The GOP's Future is Pro-Gay Marriage. Get With the Program or Get Left Behind | Opinion

After the Supreme Court overturned Roe v. Wade last month, many began to worry that gay marriage could be the next right on the chopping block; Justice Clarence Thomas implied as much in a concurring Supreme Court opinion, though the other conservative justices disagreed. The worry about gay marriage is to my mind largely unfounded, but it prompted Democrats to bring forth legislation enshrining gay marriage into federal law. And that has forced a reckoning among Republicans.

The internal warfare comes thanks to Democratic leaders introducing the Respect for Marriage Act. The legislation repeals a federal law defining marriage as only between a man and a woman, enshrines gay marriage federally, and requires states to recognize same-sex marriages legally performed in other states. The Respect for Marriage Act presents a headache for congressional Republicans, who have largely avoided the issue since the Supreme Court's 2015 ruling establishing same-sex marriage nationwide took it out of the political spotlight.

Ultimately, 47 Republicans joined Democrats to pass the legislation out of the House, with 157 Republicans voting against the bill. Now it heads to the Senate, where it needs 10 Republican votes to get to President Biden's desk.

Five prominent Republican senators have already publicly voiced their likely support, a group that includes moderates like Susan Collins and Lisa Murkowski as well as more hardcore conservatives like Ron Johnson.

two men get married
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More may soon follow, but the exact fate of the Respect for Marriage Act remains unclear. What is clear, however, is that, even if many holdouts currently remain in Congress, the future of the Republican Party is one that's pro-gay-marriage.

In 2021, for the first time in American history, polls from both Gallup and the Public Religion Research Institute found that a majority of Republicans supported gay marriage. The trend among Republicans continues in a positive direction on this issue, especially among the young voters who will determine the future of the GOP.

You don't have to take my word for it. Another 2017 survey from the Public Religion Research Institute found that young Republicans were "more than twice as likely as senior Republicans to favor same-sex marriage."

The Pew Research Center had a similar finding back in 2014. Their survey found that 61 percent of Republicans under 30 supported gay marriage, in stark contrast to just 27 percent of Republicans over 50.

These specific polls measuring the intra-GOP generational divide are a few years old, but from anecdotal experience and broader polling, I think it's safe to say that young Republicans continue to overwhelmingly support gay marriage.

It's not a coincidence that many of the 47 House Republicans who voted in favor of the recent gay marriage legislation were young, millenial GOP leaders like Rep. Nancy Mace, Rep. Peter Meijer, and Rep. Kat Cammack. Even some young Republicans who voted no on the specific legislation over various concerns, like Rep. Matt Gaetz, have otherwise stated their support for legally recognizing gay marriage.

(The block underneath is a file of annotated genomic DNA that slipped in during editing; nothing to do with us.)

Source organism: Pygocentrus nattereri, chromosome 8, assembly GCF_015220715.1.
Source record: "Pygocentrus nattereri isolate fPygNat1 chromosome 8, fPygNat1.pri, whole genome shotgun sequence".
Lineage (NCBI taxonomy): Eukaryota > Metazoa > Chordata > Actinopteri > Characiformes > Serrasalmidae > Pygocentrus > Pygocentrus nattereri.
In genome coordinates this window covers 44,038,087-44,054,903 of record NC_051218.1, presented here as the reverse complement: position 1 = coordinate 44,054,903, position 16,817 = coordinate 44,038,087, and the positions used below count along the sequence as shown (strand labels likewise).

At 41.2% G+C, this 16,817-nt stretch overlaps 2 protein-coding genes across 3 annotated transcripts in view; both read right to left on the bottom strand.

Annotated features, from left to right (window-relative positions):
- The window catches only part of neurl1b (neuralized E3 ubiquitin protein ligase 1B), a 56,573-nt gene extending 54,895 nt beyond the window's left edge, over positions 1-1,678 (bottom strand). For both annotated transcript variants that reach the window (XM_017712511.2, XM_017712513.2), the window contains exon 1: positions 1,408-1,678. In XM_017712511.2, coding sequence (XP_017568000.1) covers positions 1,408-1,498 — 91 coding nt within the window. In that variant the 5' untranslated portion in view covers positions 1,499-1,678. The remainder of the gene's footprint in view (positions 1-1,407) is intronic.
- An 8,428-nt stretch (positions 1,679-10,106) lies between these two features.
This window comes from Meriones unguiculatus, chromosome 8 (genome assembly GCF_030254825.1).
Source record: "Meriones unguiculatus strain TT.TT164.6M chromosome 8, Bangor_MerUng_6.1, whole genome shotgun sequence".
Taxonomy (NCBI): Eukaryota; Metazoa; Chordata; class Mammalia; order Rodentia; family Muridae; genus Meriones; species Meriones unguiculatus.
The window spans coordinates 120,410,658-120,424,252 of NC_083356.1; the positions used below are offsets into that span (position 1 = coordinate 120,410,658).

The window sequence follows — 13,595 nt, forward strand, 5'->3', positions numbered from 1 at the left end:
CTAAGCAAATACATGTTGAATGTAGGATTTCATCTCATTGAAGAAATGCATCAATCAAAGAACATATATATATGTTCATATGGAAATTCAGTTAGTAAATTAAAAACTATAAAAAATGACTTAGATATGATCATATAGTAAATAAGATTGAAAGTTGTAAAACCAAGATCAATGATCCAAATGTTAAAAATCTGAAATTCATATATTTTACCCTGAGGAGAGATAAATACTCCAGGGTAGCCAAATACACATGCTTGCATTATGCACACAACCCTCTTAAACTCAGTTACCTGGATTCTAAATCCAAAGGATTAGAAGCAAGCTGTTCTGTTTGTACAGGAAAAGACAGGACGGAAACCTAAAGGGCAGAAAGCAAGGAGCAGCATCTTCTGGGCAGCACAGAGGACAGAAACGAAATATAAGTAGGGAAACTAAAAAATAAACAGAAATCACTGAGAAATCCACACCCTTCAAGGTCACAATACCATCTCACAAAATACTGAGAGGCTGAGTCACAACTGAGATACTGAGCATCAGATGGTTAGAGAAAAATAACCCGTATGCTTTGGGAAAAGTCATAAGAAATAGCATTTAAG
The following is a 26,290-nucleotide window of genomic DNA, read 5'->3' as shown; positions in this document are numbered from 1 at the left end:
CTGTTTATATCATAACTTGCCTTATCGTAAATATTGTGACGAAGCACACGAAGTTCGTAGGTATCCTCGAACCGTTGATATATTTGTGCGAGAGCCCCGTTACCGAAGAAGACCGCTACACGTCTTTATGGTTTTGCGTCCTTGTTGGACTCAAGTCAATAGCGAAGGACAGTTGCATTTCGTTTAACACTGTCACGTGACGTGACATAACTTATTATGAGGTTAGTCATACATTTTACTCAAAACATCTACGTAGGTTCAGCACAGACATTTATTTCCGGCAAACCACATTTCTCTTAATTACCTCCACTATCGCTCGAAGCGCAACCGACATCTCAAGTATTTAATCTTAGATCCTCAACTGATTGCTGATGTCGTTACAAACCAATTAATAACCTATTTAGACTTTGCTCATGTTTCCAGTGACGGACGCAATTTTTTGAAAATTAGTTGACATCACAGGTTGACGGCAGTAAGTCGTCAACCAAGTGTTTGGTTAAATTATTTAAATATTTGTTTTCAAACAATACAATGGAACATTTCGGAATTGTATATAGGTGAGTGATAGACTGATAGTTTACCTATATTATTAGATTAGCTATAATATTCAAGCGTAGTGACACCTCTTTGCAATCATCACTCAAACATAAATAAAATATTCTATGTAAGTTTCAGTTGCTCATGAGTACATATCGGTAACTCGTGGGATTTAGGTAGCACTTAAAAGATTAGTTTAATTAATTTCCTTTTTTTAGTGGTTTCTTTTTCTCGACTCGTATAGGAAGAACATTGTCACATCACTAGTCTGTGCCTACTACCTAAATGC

Meanwhile, most of the elderly, Baby-Boomer members of the Republican congressional caucus can be found among the list of "nay" votes. It's certainly not a black-and-white divide among generations, with some folks on either side, but the trend among young Republicans is clear.

"I absolutely do think that this is a generational divide," Congresswoman Cammack, a Florida Republican, told me in a recent podcast interview. "It's not up to the government to determine what happiness looks like for a person. This is where government needs to get the heck out of our lives. Our generation, millennials and Gen Z [Republicans] in particular, we want as little government as possible... and that's really the direction I think the Republican Party is headed."

"I think it was the right choice from a limited government standpoint, from a liberty standpoint, and frankly from avoiding any circumstance where chaos could come down the line," Meijer said in a video explaining his vote.

No single figure better illustrates the changing winds on gay marriage within the GOP than former President Donald Trump. Setting aside his many other faults and the controversy over his role in the Jan. 6 Capitol riot, Trump was never a homophobe—if anything, he pivoted the GOP in a pro-gay direction. Don't forget that the 2012 Republican nominee, Mitt Romney, supported a constitutional amendment banning gay marriage nationwide. Meanwhile, Trump made history as the first president to enter office supportive of gay marriage, saying in Jan. 2016 that it was "settled" and he was "fine" with it.

Trump did enact controversial and arguably discriminatory policies on other LGBT issues, but there's no denying the fact that he helped make support for gay marriage mainstream in the GOP. And that's a good thing.

Socially conservative Republicans can have whatever personal, religious beliefs about marriage they want. Their churches should never be forced to perform same-sex marriages if that violates their faith.

But if the GOP wants to keep step with young Republicans and truly stand for individual liberty and limited government, its future has to be one that's broadly supportive of marriage equality.

Brad Polumbo (@Brad_Polumbo) is a libertarian-conservative journalist and co-founder of BASEDPolitics.

The views expressed in this article are the writer's own.